At about 4:30 in the morning on 18 November 1755, a strong earthquake rocked the New England area. Observers reported damage to chimneys, brick buildings, and stone walls in coastal communities from Portland, Maine to south of Boston, Massachusetts. Chimneys were also damaged as far away as Springfield, Massachusetts, and New Haven, Connecticut. The earthquake was felt at Halifax, Nova Scotia, to the northeast, Lake Champlain to the northwest, and Winyah, South Carolina to the southwest. The crew of ship in deep water about 70 leagues east of Boston thought it had run aground and only realized it had felt an earthquake when it arrived at Boston later that same day.

Find out here.





Marker #28 First Public School

13 11 2009

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Marker Text:

In New Hampshire, supported by taxation, the first public school opened in Hampton on May 31, 1649. It was presided over by John Legat for the education of both sexes. The sole qualification for admission of the pupils was that they be "capable of learning."

Erected in 1965 in Hampton, this marker is on the front lawn of the Centre School, on Winnacunnet Road.

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Ok, where to start. I guess we start down in Massachusetts again where the Governor was busy creating new laws for the towns.  This one was known as “The Old Deluder, Satan Act” of 1647. Oh my!

 “How Conveeeeenient!”

Here’s the first few Paragraphs of the Law (PDF):

It being one chief project of that old deluder, Satan, to keep men from the knowledge of the Scriptures, as in former times by keeping them in an unknown tongue, so in these latter times by persuading from the use of tongues, that so that at least the true sense and meaning of the original might be clouded and corrupted with false glosses of saintseeming deceivers; and to the end that learning may not be buried in the grave of our forefathers, in church and commonwealth, the Lord assisting our endeavors.

It is therefore ordered that every township in this jurisdiction, after the Lord hath increased them to fifty households shall forthwith appoint one within their town to teach all such children as shall resort to him to write and read, whose wages shall be paid either by the parents or masters of such children, or by the inhabitants in general, by way of supply, as the major part of those that order the prudentials of the town shall appoint; provided those that send their children be not oppressed by paying much more than they can have them taught for in other towns.

Actually, teaching children to read and write for the primary purpose of reading and studying the Bible isn’t a bad idea (Don’t tell the NEA or ACLU). There is however a historical story that should be looked at.  Witches!  Oh yeah!

Though Salem, MA gets all the good Witch press, the fact is that folks back in jolly old England had been executing suspected Witches since the late 1500s, and really started going crazy in 1645. And it had spread.  All the way to Massachusetts.

"The first suspicion of witchcraft in the New England colonies began at Springfield, Massachusetts, as early as 1645. Several persons were, about that time, tried and executed in Massachusetts; one at Charlestown, one at Dorchester, one at Cambridge, and one at Boston. For almost thirty years afterwards, the subject rested.”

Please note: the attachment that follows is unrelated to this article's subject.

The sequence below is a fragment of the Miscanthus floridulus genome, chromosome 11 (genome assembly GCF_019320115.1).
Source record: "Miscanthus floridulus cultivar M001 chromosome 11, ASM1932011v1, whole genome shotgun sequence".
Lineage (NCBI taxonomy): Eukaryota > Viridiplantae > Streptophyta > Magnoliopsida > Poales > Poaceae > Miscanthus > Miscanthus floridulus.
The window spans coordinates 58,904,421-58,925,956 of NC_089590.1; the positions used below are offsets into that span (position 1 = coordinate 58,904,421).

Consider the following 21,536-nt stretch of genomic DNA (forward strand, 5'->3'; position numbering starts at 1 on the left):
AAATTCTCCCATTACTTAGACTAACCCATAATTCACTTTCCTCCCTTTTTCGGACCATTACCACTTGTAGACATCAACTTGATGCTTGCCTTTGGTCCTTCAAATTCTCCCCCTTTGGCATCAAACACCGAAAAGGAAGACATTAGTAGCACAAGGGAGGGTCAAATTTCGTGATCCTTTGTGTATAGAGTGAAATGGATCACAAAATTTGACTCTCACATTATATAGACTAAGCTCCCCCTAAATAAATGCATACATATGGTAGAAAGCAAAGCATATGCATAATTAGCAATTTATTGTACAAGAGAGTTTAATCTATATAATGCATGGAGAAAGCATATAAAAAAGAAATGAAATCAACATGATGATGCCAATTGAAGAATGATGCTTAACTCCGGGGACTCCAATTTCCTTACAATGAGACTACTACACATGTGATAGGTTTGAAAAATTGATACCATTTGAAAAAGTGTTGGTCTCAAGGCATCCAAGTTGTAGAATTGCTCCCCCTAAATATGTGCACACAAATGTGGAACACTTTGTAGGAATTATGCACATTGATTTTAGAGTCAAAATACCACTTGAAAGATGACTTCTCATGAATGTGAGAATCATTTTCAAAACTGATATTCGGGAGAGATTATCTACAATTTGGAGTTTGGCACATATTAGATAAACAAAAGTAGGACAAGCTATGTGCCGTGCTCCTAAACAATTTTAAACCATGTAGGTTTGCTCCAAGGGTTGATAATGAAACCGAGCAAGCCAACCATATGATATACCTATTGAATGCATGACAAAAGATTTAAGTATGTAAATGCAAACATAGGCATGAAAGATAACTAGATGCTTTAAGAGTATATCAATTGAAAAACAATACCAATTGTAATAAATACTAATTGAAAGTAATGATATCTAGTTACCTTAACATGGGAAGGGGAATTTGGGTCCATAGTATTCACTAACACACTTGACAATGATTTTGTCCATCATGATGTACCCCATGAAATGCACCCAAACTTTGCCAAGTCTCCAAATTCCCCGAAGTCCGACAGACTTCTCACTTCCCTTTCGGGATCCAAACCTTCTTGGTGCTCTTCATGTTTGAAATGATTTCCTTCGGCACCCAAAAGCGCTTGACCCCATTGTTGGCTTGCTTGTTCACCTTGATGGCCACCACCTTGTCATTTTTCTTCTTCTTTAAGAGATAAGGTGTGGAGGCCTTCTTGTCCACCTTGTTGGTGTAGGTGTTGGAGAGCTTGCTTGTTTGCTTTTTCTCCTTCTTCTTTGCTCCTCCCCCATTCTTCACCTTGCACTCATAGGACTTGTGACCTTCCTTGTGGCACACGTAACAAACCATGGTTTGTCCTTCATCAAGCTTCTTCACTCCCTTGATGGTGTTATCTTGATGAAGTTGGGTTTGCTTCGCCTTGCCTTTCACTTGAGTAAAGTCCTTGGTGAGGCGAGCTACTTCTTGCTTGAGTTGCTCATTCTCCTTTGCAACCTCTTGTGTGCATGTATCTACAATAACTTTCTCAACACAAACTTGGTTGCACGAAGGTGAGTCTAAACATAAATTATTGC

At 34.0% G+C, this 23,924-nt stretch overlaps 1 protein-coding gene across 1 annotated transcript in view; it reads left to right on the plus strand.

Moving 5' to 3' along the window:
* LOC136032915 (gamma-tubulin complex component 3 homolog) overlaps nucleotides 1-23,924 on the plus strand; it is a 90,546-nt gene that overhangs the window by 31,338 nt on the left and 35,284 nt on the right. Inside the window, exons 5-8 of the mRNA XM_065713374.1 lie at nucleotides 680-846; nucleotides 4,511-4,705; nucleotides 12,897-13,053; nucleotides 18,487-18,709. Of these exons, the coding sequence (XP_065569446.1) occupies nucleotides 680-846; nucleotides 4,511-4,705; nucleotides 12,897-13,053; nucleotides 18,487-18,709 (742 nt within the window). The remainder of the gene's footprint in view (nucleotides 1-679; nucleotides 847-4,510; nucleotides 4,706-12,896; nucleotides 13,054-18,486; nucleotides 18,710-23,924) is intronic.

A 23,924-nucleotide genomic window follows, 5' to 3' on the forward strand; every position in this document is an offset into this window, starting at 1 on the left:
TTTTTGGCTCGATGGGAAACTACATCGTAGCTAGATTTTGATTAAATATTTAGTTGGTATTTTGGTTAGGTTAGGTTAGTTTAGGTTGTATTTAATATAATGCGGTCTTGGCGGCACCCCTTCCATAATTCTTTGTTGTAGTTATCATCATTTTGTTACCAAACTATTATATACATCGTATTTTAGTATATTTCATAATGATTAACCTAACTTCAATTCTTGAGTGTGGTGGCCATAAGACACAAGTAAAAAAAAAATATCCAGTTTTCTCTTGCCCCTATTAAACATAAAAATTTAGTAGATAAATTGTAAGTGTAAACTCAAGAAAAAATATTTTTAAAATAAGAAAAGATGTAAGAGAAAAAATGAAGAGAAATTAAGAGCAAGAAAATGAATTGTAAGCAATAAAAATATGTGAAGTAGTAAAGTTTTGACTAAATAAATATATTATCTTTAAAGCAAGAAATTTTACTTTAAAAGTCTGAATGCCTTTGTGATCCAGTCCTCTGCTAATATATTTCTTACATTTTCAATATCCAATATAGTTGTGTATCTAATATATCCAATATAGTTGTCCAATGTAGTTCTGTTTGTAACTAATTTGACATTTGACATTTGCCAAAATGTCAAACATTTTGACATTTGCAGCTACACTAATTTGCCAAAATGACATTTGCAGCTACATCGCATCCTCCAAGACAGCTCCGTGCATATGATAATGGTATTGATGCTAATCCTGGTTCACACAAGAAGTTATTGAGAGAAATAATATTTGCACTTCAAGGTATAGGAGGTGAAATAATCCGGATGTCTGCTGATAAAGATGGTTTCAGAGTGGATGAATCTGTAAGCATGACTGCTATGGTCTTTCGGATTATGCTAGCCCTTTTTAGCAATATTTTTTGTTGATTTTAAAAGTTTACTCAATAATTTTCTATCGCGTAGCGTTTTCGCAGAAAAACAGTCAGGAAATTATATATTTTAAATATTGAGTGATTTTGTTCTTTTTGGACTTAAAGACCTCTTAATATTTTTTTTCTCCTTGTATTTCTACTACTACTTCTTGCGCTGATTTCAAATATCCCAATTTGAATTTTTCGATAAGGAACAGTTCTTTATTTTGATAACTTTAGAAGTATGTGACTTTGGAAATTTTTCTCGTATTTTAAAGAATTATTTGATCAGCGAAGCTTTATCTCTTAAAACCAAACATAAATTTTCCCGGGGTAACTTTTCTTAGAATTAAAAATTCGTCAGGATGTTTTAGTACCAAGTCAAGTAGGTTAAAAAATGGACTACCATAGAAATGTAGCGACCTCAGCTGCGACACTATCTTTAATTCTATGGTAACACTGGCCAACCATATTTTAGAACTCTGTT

So by 1647, the Governor wanted to make sure that expanding towns had a school where children could learn to read and write.  The reasoning, is that they would be able to read the Bible themselves, and not be lied to by Witches about what it contains. Perfectly reasonable.

A bit about the first teacher in New Hampshire, John Legat, before we resume.  He was a Hampton resident as early as 1640, but had since moved to Exeter.  The town hired him in 1649:

"On the 2 of the 2 Mo; 1649: The Selectmen of this Towne of Hampton have agreed with John Legat for this present yeare ensueing. To teach and instruct all the children of or belonging to our Towne, both Mayle and Femaile (wch are capiable of learning) to write and read and cast accountes, (if it be desired), as diligently and as carefully as he is able to teach and instruct them; And so diligently to follow the said imploymentt att all such time and times this yeare ensueing, as the wether shall be fitting for the youth to com together to one place to be instructed; And allso to teach and instruct them once in a week, or more, in some Arthodox chatechise provided for them by their parents or masters. And in consideration hereof we have agreed to pay, or cause to be payd unto the said John Legat, the som of Twenty pounds, in corne and cattle and butter att price currant, as payments are made of such goods in this Towne, and this to be payd by us quarterly, paying £5 every quarter of the yeare after he has begun to keep school."

Not a bad curriculum.  Reading, writing, some math if the parents of the students wanted it, and a religious class at least once a week that the parent would specify for their child.  But I don’t think he was happy with the pay. Cows, corn and butter paid once a quarter?  In October of 1650 he sued over his wages, but later dropped the complaint.

Now back to the Witches!

 

Hampton did end up with a Witch or two as well.  The most famous is Goody Cole, who was imprisoned in 1656, beating the Salem brouhaha by  20 years.